Work Setting: Hospital-Inpatient
Maintaining Family Connections in the COVID ICU
For 10 weeks, from March 30th through the closing of the unit on June 13th, I worked on a hospital unit devoted to the care of patient’s battling COVID-19. The hospital I work at converted a general pediatrics unit to an ICU to manage an influx of patients from the Detroit area. There were no visitors allowed, unless the patient was at their end of life. Our main role on the unit was to be the voice of and connection for patients’ families while they were separated from their loved one. We provided supportive counseling to families, facilitated video and phone calls, and participated in family conferences to talk about a patient’s clinical status and their goals of care. At the end of a patient’s life, we facilitated visitation for the family or created ways for them to be present with their family member when it was not safe for them to be at bedside.
Social Workers are an essential part of the medical teams caring for COVID-19 patients. We are able to advocate for what a patient or family needs when they’re separated from their loved ones during a critical illness. We’re able to assess and assist the whole family system. Communication is incredibly difficult when family cannot be physically present and providers are stretched treating several critically ill patients at a time. Social Workers can serve as the bridge when there are communication gaps or needs.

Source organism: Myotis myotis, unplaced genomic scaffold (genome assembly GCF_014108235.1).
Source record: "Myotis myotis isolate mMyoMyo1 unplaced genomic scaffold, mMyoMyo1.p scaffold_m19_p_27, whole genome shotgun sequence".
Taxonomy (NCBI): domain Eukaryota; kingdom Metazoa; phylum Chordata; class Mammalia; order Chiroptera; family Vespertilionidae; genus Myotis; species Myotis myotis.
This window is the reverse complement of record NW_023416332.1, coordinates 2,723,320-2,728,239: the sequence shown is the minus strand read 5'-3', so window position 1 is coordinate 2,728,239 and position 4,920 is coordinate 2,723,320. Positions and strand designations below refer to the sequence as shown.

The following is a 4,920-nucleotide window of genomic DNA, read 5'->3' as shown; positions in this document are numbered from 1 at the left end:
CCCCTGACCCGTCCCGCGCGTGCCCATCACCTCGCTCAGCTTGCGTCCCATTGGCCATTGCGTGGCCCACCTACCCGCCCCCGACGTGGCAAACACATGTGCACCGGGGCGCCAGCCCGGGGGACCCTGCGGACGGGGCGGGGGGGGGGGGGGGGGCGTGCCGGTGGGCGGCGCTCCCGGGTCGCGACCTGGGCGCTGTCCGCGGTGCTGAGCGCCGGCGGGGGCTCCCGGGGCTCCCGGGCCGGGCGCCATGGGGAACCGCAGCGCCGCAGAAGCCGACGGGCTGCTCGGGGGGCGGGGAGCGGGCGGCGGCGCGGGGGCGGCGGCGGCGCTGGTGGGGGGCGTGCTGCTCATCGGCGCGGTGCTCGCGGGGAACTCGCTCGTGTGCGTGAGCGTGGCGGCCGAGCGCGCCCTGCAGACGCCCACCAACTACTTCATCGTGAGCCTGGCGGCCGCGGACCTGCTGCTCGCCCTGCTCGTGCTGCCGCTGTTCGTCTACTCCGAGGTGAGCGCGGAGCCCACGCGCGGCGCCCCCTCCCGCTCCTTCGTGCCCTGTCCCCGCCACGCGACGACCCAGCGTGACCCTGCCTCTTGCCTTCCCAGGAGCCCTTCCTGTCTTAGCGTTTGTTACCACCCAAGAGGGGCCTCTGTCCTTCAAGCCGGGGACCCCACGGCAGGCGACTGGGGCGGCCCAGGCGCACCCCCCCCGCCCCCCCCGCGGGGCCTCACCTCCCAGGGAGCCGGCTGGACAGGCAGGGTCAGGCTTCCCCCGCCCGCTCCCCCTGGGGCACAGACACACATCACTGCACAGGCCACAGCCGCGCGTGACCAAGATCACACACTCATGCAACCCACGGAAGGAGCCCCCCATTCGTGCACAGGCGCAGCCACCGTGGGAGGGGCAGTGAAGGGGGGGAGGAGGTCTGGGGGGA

Social Workers are also uniquely positioned to understand the broader context of a pandemic that disproportionately affects people of color. Our understanding of social determinants of health and racial disparities will be critical as we move into the recovery phase and our input will be needed to develop more equitable systems to prevent devastation like this in the future. It’s our duty to take the knowledge we’ve gained during this crisis and transform it into something that moves us all forward.